Game development – From stripes manager to Bonfire, Part 2

In the first part of our article about the development of Bonfire, designer Stefan Feld, illustrator Dennis Lohausen, and editor Ralph Bruhn provided insights into the development of the basic stripe mechanism as well as the work they did on the graphics.

Besides the fine-tuning of the game’s basic mechanics, the development team worked on the conditions which mark the beginning of the end of the game. Their purpose was to not define a fixed ending but instead let players decide when to start finishing the game, without shortening or lengthening it too much. A fixed number of rounds wouldn’t come into consideration as Ralph says “With a fixed number of rounds you can always see beginners get the feeling of not having begun yet whereas advanced players already can’t perform reasonable moves.” Stefan adds that “We tried to connect the fate tiles, formerly known as ‘stripes,’ with the game’s ending for a long time. But with different ways to play, it may lead to a really big variety of game lengths.”

Finally the idea came up to make the solved tasks a criterion. Ralph says, “It was tedious to have to count the solved tasks over and over again and playtesters often forget to to use a central counter. The crucial idea was to introduce the novices, which bring important rewards and who wouldn’t be forgotten so easily. So after all we do have a central counter in the game – the novices. Counting them is easy and fast enough.”

To have a true complete gaming experience, the graphics are also essential. Which meaning does the symbolic language have? Dennis explains: “The development of a symbolic language and its placement on the material is the most important and most extensive part of illustrating a complex game like Bonfire. At the same time, this is the point where Stefan, Ralph, and I worked together the closest. Especially Ralph, who has a fine sense for inconsistencies in the symbolic language and an eagle’s eye for contradictions in the use of arrows, colons, and so on. On the base of the prototype, I usually create a first concept. I try to introduce the least number of unique symbols, just enough to communicate as clearly as possible. I don’t want to create hieroglyphic chains which no one understands, but I also don’t want to miss any information or have any misunderstandings. The concepts are tested in several game rounds, where they are questioned critically. Most of the time there will be correction rounds and new tests until everything fits the best possible way.”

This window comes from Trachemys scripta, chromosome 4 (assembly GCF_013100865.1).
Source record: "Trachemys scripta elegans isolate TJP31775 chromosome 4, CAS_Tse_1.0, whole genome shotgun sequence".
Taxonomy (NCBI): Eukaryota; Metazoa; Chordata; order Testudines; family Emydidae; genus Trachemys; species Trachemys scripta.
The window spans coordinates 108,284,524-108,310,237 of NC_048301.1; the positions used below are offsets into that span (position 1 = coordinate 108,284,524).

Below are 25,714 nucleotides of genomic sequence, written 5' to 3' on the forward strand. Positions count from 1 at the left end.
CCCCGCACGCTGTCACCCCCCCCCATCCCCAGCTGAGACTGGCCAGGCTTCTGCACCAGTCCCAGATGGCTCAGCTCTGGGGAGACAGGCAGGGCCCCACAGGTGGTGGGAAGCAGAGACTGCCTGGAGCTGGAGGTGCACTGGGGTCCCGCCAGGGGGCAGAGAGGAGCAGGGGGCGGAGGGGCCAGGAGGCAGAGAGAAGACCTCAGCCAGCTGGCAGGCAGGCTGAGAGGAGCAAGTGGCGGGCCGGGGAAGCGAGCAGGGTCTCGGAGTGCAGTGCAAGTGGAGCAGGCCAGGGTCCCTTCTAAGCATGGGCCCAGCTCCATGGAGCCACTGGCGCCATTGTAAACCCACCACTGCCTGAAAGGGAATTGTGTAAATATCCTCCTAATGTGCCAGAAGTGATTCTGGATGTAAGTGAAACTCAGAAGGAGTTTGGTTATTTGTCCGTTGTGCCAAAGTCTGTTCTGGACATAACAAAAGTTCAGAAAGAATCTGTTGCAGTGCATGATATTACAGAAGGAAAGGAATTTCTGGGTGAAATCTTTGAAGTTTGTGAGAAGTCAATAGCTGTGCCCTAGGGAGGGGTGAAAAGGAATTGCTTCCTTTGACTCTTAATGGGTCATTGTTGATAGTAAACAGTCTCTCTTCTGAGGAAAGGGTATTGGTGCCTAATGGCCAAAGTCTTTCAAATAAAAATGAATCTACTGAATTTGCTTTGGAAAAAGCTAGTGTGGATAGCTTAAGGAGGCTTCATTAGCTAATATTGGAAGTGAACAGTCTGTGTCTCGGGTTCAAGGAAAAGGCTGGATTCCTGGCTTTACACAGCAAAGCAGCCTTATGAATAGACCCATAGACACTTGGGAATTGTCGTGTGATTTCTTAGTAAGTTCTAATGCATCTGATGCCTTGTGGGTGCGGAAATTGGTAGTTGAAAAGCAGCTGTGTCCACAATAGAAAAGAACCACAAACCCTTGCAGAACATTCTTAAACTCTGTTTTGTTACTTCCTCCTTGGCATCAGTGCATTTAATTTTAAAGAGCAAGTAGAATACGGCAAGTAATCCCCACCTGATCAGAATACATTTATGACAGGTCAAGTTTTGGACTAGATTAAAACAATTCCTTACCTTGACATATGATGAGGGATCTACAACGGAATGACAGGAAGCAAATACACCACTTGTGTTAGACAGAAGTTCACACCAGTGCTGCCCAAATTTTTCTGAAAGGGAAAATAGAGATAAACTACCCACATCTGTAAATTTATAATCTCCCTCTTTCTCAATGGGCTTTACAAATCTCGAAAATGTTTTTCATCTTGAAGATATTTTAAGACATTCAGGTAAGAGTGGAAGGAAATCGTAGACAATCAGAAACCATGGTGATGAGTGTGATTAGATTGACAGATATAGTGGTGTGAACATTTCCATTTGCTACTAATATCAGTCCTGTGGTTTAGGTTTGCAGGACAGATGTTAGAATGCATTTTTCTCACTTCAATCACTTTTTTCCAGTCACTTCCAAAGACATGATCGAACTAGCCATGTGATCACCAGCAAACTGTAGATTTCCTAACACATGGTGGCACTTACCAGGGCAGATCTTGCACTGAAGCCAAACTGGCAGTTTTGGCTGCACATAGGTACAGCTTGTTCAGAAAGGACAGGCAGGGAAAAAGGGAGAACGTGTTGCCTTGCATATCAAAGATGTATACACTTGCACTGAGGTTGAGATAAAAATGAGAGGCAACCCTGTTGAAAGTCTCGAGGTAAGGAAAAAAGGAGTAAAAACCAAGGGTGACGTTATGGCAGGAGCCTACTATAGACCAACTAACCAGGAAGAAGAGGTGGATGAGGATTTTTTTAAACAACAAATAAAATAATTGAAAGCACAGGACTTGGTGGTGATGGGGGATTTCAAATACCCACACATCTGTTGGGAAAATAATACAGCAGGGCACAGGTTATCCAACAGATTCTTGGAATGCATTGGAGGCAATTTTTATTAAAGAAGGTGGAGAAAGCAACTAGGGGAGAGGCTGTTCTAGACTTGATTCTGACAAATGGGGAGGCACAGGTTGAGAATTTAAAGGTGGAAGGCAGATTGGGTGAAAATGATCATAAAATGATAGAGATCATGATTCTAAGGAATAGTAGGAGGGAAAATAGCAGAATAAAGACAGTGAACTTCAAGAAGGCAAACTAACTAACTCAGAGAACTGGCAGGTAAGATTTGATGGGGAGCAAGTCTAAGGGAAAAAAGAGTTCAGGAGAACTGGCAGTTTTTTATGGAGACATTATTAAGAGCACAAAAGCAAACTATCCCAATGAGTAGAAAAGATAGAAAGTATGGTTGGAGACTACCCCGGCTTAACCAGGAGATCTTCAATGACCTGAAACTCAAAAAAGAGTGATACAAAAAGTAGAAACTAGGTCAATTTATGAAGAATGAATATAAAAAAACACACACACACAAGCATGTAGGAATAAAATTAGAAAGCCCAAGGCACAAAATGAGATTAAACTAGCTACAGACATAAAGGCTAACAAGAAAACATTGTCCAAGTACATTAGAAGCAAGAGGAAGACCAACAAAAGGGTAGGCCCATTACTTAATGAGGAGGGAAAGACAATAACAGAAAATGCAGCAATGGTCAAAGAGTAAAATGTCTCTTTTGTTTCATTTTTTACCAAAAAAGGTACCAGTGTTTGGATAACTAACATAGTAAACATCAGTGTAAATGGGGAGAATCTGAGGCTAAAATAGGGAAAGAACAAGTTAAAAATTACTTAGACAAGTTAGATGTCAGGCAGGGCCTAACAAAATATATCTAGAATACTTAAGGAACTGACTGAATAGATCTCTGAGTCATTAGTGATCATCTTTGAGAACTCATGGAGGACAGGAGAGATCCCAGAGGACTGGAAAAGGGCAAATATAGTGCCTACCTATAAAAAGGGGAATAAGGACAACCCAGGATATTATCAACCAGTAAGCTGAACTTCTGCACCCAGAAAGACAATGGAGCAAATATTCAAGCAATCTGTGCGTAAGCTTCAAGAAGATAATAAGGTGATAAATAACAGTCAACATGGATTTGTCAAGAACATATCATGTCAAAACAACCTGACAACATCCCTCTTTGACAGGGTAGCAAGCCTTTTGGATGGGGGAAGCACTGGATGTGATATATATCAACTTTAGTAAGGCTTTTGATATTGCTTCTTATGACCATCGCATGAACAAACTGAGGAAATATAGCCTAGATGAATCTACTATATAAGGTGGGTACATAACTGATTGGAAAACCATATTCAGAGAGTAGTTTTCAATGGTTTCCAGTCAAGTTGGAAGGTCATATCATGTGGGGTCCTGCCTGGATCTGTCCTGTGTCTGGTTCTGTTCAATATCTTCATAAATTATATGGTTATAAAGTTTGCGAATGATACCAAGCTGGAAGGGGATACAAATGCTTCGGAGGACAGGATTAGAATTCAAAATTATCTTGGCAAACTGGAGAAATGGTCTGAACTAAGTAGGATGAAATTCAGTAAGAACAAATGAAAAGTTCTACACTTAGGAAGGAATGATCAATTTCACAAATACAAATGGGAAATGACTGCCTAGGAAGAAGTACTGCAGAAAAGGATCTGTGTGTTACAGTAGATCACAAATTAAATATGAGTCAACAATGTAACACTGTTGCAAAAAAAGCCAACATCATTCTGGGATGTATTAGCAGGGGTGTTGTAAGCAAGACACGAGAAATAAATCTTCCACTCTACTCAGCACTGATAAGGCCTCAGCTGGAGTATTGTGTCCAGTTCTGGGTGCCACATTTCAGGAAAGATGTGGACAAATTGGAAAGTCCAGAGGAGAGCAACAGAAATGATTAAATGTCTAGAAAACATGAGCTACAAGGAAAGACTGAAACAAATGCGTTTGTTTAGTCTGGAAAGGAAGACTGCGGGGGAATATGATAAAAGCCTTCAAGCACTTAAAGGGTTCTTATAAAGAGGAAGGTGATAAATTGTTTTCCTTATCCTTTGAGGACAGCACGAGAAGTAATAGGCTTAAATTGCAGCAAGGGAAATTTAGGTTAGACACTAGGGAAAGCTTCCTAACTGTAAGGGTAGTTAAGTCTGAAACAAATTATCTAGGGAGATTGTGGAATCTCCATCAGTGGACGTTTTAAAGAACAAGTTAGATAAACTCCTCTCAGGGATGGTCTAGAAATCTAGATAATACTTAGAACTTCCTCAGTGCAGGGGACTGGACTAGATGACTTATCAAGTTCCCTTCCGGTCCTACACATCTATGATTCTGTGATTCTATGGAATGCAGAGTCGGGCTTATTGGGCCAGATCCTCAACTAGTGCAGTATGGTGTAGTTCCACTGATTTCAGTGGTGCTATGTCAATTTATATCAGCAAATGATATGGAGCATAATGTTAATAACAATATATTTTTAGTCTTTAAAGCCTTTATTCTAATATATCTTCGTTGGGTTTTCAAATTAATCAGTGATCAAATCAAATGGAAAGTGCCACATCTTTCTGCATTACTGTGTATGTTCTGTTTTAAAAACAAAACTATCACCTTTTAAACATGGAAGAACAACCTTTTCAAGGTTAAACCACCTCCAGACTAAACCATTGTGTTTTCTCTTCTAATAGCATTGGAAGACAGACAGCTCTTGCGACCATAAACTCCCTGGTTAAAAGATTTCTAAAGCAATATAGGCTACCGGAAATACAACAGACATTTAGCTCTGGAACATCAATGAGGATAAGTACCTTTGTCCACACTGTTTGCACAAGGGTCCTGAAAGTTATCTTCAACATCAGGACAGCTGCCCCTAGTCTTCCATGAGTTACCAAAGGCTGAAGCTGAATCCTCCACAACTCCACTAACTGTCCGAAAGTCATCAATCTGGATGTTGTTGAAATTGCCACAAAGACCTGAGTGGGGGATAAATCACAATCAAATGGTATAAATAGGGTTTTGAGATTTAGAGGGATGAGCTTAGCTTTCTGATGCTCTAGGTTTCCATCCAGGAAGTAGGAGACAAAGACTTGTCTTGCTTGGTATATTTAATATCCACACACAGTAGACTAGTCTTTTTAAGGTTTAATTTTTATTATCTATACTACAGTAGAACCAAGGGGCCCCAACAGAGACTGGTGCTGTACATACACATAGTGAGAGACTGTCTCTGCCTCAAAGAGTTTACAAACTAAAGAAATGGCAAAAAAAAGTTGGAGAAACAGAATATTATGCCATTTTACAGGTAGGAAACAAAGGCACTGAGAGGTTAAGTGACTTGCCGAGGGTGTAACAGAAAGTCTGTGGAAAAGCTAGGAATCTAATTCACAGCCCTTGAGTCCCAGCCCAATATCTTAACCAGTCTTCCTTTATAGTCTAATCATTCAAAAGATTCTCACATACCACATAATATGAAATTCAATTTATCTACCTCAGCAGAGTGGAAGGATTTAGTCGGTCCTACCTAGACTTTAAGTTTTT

Stefan adds that “It’s always a great pleasure every time I hear Dennis will illustrate one of my games. He dives deep into the games like no other and provides so many great ideas for the game design and the theme. He’s the symbolic god among graphic designers. All the game mechanics are supported by his symbolic language in a truly great manner.

Even if Bonfire was in development since 2017, the covid-19 pandemic has a strong meaning to it, tells Ralph. “At first the game was intended for 2-4 players. Due to Covid-19 the demand for single-player games became bigger and bigger. And since we couldn't do the tests in groups anymore, I developed a solo version. The basic idea to use a deck out of 8 cards as a virtual contender to simulate playing actions came from Tim Schleimer, one of our main playtesters.”

Editor Ralph is the connective link who I interfaces between designer and illustrator. He combines changes in rules, mechanics, and even illustrations together  Stefan and Dennis usually had met each other only at trade fairs and other bigger game related events. But Bonfire was something special in this case as well, as Dennis relates. “During the work on Bonfire we had one meeting together to test the game and then brainstorming about the graphics. This exchange of ideas was very helpful, even if a round of Bonfire against Ralph and Stefan can be very disappointing :D. Luckily both of them gave me discreet hints during the game, so that my results weren’t that bad. Apart from having no chance against the two of them, it was a great pleasure for me to work with them.”


If you already feel like getting to know Bonfire, then take a look at our digital game library or take a look at our teaser video.


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